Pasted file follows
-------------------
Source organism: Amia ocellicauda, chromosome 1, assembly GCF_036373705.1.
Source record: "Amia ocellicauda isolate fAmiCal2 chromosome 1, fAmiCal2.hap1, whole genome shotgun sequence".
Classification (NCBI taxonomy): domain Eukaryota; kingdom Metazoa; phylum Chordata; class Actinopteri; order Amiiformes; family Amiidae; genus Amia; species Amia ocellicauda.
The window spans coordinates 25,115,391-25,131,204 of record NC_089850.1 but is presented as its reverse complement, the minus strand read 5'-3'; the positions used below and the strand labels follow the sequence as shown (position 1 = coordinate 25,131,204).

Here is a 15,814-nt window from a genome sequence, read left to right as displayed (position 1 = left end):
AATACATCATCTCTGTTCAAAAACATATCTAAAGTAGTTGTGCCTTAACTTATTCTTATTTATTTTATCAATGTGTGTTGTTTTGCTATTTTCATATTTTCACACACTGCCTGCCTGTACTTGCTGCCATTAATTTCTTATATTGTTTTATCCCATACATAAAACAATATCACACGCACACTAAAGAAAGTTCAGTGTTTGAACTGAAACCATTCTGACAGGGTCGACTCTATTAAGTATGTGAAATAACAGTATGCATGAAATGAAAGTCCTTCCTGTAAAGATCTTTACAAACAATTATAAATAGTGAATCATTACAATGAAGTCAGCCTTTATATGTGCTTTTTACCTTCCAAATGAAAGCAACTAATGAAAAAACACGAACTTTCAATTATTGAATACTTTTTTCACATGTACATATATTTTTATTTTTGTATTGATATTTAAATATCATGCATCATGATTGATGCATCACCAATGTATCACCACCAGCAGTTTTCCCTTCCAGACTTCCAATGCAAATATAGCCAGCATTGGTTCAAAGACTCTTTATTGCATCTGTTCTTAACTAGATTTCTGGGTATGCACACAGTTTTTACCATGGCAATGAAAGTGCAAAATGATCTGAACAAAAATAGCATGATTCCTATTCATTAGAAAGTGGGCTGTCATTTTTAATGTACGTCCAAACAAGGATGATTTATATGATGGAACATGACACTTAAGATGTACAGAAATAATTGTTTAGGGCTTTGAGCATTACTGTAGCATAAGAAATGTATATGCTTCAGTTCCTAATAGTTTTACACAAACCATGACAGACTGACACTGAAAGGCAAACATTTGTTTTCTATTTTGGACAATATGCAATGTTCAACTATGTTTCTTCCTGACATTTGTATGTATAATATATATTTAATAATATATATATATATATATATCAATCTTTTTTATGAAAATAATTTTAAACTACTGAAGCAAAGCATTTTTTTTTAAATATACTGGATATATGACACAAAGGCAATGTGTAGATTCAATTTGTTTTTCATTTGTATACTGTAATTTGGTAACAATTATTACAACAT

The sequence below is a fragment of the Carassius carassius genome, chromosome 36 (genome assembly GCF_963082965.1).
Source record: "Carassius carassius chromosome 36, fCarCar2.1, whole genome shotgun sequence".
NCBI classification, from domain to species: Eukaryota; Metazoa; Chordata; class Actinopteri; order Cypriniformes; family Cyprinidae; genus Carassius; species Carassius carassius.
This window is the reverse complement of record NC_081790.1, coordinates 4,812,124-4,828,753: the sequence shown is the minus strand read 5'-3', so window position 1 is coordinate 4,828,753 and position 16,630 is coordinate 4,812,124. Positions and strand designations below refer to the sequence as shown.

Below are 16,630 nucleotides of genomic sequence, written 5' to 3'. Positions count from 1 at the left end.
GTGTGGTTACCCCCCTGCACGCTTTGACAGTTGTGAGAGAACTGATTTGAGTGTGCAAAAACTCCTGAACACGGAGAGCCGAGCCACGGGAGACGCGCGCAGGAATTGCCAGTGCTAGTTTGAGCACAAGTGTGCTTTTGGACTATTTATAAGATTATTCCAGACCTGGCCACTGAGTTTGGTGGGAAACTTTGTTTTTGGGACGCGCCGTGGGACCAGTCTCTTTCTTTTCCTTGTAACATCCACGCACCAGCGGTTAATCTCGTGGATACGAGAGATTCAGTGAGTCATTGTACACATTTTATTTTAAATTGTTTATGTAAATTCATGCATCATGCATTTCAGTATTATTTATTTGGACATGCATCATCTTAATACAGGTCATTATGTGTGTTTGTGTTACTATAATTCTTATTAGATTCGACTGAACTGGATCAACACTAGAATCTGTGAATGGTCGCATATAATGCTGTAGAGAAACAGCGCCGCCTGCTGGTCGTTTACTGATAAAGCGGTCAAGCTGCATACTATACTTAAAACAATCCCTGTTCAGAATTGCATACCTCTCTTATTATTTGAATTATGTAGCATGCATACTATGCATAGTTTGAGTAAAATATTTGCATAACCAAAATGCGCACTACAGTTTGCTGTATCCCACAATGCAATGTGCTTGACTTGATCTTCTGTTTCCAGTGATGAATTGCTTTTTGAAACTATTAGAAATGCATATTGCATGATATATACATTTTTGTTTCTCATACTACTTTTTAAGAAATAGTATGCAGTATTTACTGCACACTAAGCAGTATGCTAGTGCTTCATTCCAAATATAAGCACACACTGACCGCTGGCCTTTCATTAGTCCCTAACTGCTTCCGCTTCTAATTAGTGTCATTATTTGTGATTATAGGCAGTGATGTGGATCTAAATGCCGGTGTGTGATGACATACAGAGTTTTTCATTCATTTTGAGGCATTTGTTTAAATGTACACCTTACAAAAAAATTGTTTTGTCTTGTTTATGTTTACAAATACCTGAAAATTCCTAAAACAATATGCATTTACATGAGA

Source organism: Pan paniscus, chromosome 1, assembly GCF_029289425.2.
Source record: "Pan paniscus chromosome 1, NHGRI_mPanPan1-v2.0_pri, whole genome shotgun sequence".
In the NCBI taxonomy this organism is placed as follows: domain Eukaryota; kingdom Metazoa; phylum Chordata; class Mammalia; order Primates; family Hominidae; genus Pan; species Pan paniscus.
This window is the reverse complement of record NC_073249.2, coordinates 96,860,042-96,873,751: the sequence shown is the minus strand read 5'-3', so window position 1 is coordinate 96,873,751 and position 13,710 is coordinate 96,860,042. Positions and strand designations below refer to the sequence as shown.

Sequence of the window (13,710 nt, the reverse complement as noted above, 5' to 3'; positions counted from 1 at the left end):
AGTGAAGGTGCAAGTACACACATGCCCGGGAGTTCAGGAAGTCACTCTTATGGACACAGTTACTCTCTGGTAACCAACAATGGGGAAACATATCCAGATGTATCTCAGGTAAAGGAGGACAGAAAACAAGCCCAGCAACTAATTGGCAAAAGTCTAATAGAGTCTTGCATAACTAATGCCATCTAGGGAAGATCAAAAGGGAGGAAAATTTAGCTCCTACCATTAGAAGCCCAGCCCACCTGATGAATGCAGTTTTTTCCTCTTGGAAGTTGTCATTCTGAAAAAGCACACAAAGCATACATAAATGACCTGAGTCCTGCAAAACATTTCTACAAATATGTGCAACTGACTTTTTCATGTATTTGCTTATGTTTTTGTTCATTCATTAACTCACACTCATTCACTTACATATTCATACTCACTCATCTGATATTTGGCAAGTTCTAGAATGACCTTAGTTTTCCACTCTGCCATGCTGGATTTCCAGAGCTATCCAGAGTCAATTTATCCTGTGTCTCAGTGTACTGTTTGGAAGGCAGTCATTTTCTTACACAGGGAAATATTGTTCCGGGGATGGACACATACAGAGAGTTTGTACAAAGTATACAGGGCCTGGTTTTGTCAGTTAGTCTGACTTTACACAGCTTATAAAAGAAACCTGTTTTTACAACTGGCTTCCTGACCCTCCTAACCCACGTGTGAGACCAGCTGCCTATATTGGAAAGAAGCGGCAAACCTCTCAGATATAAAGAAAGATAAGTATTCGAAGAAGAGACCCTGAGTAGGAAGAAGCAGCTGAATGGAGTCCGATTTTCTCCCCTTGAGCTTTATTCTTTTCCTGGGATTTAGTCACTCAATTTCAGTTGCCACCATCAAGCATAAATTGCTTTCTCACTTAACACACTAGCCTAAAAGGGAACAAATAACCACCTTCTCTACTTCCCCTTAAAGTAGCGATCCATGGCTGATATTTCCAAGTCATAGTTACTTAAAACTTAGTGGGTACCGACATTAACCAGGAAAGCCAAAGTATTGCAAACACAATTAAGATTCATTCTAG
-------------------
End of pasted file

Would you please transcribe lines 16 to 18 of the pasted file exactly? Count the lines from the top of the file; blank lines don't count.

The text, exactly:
This window is the reverse complement of record NC_073249.2, coordinates 96,860,042-96,873,751: the sequence shown is the minus strand read 5'-3', so window position 1 is coordinate 96,873,751 and position 13,710 is coordinate 96,860,042. Positions and strand designations below refer to the sequence as shown.

Sequence of the window (13,710 nt, the reverse complement as noted above, 5' to 3'; positions counted from 1 at the left end):
AGTGAAGGTGCAAGTACACACATGCCCGGGAGTTCAGGAAGTCACTCTTATGGACACAGTTACTCTCTGGTAACCAACAATGGGGAAACATATCCAGATGTATCTCAGGTAAAGGAGGACAGAAAACAAGCCCAGCAACTAATTGGCAAAAGTCTAATAGAGTCTTGCATAACTAATGCCATCTAGGGAAGATCAAAAGGGAGGAAAATTTAGCTCCTACCATTAGAAGCCCAGCCCACCTGATGAATGCAGTTTTTTCCTCTTGGAAGTTGTCATTCTGAAAAAGCACACAAAGCATACATAAATGACCTGAGTCCTGCAAAACATTTCTACAAATATGTGCAACTGACTTTTTCATGTATTTGCTTATGTTTTTGTTCATTCATTAACTCACACTCATTCACTTACATATTCATACTCACTCATCTGATATTTGGCAAGTTCTAGAATGACCTTAGTTTTCCACTCTGCCATGCTGGATTTCCAGAGCTATCCAGAGTCAATTTATCCTGTGTCTCAGTGTACTGTTTGGAAGGCAGTCATTTTCTTACACAGGGAAATATTGTTCCGGGGATGGACACATACAGAGAGTTTGTACAAAGTATACAGGGCCTGGTTTTGTCAGTTAGTCTGACTTTACACAGCTTATAAAAGAAACCTGTTTTTACAACTGGCTTCCTGACCCTCCTAACCCACGTGTGAGACCAGCTGCCTATATTGGAAAGAAGCGGCAAACCTCTCAGATATAAAGAAAGATAAGTATTCGAAGAAGAGACCCTGAGTAGGAAGAAGCAGCTGAATGGAGTCCGATTTTCTCCCCTTGAGCTTTATTCTTTTCCTGGGATTTAGTCACTCAATTTCAGTTGCCACCATCAAGCATAAATTGCTTTCTCACTTAACACACTAGCCTAAAAGGGAACAAATAACCACCTTCTCTACTTCCCCTTAAAGTAGCGATCCATGGCTGATATTTCCAAGTCATAGTTACTTAAAACTTAGTGGGTACCGACATTAACCAGGAAAGCCAAAGTATTGCAAACACAATTAAGATTCATTCTAG